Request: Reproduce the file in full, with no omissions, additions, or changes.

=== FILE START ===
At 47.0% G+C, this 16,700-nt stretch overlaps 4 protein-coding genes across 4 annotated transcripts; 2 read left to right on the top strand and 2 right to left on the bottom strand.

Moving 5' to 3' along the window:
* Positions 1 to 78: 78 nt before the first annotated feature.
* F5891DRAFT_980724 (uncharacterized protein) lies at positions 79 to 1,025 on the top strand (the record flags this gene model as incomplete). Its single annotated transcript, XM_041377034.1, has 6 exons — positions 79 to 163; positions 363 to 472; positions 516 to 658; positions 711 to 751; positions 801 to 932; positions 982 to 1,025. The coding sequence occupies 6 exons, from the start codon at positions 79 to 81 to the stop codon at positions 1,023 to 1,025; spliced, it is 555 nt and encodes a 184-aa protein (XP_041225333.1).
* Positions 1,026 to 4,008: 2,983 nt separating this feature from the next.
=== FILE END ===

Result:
At 47.0% G+C, this 16,700-nt stretch overlaps 4 protein-coding genes across 4 annotated transcripts; 2 read left to right on the top strand and 2 right to left on the bottom strand.

Moving 5' to 3' along the window:
* Positions 1 to 78: 78 nt before the first annotated feature.
* F5891DRAFT_980724 (uncharacterized protein) lies at positions 79 to 1,025 on the top strand (the record flags this gene model as incomplete). Its single annotated transcript, XM_041377034.1, has 6 exons — positions 79 to 163; positions 363 to 472; positions 516 to 658; positions 711 to 751; positions 801 to 932; positions 982 to 1,025. The coding sequence occupies 6 exons, from the start codon at positions 79 to 81 to the stop codon at positions 1,023 to 1,025; spliced, it is 555 nt and encodes a 184-aa protein (XP_041225333.1).
* Positions 1,026 to 4,008: 2,983 nt separating this feature from the next.